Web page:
A Letter from the General Minister to Pittsburgh Presbytery
Of Walls & Bridges
February 25, 2016
Much was made last week of a couple of statements Pope Francis and presidential candidate Donald Trump made debating the essence of authentic Christianity. Since Trump is Presbyterian, the media called on me to comment, along with my friend David Zubik, Roman Catholic bishop of Pittsburgh. I declined to respond publicly, and over the ensuing days the temperature of the dispute toned down considerably, as Francis clarified that he did not intend to impugn Trump’s personal Christian commitment, and Trump declared his appreciation for Francis and his ministry.
The discussion focused on building walls and bridges. As he was flying home from visiting Mexico’s border region, Francis was asked by reporters about Trump’s proposal to build a wall along our Mexican border. He replied that the Christian way is to build bridges, not walls. Trump quickly and sharply objected to the inference that his Christianity may not be genuine.
It is debatable whether there is a “Christian” blueprint for statecraft; what is not debatable is that both statecraft and Christianity are inescapably political. By “political,” I mean they both have to do with how people live together (“polis” is the Greek word for “city”). Francis rightly pointed out that Christianity is concerned not merely with inward personal convictions, but also with how we relate to one another. To put it in biblical terms, love for God and love for neighbor are inseparable. Trump rightly protested the notion that anybody can know what’s in his heart as a Christian – even a Pope! Again to put it in biblical terms, God alone “knows who are his,” though that doesn’t absolve Christians of the duty to speak and act in ways that befit followers of Jesus.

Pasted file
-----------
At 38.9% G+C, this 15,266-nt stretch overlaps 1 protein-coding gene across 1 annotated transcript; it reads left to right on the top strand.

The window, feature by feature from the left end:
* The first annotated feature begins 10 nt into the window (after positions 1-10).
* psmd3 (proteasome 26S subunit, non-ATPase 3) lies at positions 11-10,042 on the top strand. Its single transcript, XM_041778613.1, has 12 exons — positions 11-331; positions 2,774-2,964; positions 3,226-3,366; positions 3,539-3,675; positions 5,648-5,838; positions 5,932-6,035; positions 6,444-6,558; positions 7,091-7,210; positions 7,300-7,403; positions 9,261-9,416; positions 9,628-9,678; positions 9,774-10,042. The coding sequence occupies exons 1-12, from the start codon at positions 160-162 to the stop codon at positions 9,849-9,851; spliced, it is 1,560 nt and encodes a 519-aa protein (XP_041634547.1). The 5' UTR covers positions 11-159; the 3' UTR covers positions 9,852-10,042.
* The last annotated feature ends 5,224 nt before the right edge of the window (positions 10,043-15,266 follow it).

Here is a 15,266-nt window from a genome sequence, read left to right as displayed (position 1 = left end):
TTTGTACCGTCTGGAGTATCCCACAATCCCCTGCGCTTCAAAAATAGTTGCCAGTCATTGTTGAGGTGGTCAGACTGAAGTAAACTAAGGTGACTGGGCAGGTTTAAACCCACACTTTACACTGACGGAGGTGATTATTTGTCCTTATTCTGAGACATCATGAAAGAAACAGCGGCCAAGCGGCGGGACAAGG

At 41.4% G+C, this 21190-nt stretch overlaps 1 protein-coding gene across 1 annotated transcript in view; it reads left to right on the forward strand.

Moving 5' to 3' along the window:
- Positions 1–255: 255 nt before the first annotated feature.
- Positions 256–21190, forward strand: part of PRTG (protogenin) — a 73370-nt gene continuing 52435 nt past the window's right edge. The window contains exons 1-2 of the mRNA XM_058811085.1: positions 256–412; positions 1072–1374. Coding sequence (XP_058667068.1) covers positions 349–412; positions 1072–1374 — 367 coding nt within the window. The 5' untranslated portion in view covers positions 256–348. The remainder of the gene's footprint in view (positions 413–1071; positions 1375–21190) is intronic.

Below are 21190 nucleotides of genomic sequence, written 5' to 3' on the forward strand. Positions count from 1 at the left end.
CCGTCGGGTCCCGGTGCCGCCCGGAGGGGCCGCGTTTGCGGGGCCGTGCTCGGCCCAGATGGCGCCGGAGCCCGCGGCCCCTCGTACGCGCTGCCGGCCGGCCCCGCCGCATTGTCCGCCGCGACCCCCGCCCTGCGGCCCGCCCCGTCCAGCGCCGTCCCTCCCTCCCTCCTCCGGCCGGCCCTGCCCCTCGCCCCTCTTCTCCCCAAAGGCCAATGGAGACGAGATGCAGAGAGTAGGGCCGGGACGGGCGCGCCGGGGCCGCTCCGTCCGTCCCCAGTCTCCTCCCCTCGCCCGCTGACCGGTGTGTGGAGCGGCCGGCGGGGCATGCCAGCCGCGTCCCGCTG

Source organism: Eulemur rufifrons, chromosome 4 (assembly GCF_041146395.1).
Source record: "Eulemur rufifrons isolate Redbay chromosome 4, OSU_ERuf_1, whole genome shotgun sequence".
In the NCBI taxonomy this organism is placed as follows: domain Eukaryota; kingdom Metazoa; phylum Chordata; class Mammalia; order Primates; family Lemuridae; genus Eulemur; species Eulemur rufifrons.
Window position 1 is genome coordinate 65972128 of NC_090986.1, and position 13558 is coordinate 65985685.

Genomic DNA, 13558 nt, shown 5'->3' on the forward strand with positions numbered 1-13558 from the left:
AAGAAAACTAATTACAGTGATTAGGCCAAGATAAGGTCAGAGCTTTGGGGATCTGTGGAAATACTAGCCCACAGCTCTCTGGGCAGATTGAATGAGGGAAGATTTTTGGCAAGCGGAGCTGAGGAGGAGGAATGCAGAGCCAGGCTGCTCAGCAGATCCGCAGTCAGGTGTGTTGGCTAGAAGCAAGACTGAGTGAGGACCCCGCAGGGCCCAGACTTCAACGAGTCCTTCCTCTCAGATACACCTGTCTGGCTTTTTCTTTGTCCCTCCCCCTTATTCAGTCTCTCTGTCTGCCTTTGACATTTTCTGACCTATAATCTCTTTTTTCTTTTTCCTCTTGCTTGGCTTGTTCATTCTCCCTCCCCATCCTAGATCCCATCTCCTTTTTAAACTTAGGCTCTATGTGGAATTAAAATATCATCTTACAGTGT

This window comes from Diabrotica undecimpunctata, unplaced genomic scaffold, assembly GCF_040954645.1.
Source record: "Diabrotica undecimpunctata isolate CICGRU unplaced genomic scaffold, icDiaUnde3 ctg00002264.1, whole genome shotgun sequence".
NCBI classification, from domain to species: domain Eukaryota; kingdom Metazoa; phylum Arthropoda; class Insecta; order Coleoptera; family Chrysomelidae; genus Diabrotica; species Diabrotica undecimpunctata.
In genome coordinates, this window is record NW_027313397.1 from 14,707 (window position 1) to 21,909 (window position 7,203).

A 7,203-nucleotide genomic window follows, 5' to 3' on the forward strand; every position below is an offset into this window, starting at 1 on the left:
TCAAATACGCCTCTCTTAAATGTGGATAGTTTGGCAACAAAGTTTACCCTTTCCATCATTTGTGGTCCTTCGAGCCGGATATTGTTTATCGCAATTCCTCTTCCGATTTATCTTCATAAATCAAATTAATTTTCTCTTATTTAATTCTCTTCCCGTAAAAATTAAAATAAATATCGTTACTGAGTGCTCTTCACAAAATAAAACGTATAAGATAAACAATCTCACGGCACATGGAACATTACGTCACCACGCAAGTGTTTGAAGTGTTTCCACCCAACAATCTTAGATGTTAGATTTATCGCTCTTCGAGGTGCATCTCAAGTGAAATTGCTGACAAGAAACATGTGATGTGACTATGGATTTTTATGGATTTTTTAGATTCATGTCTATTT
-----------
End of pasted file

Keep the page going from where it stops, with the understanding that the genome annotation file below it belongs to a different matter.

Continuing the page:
Walls both hide and protect; they both separate and make secure. The prophet Isaiah celebrates that God’s people are surrounded by a wall called “Salvation.” Yet ultimately all walls are provisional, made necessary only by the persistence of sin. In the kingdom of heaven, there is nothing to hide and nothing to protect, since Jesus’ light shines everywhere and all that harms and destroys is banished.
Through the cross, Jesus has bridged the walls that separate us from each other. Ephesians 2 declares that the Crucified One has “broken down the dividing wall, that is, the hostility between us.” I find it helpful to think of this visually – imagine the outstretched arms of Jesus on the cross as a bridge between those who have been separated by insurmountable walls. Jesus himself is the bridge that unites us.
So what does that have to do with statecraft? There is no single “Christian” way to run the state. Yet the practical significance of Jesus’ work on the cross for the church is inescapable. As those who claim Jesus as Lord, we are called to acknowledge and honor the bridge he has built between us, no matter the height, breadth, or depth of the walls that ordinarily separate people from each other. We are not naïve about the continuing virility of our disagreements. When we embrace the cross, we are still fully aware of the deceitfulness in our own hearts as well as in the hearts of people we are called to embrace. Yet we refuse to let our sin determine whether and how we walk together.
Welcoming one another in Jesus’ name is no guarantee that our differences will melt, our struggles will cease, and everyone will live happily ever after. It’s simply our way of acknowledging that what Jesus has done to unite us by the cross is greater than whatever sin has done to divide us.
To embrace the cross is to embrace heaven’s bridge that transcends all human walls. Yet walls persist among those of us who call upon the name of the Lord Jesus – racial, ethnic, political, ideological, aesthetic, national, socio-economic, generational, and theological walls, to name a few. Whatever the nature of our divisions, the cross of Jesus is God’s act of bridging over them by the Holy Spirit. Just as the cross bridges the chasm between holy God and sinful humanity, so it bridges the walls that separate us from one another. The cross will be triumphant in the end. Believe it! Live it!
Yours because of the cross,
The Rev. Dr. Sheldon W. Sorge, General Minister
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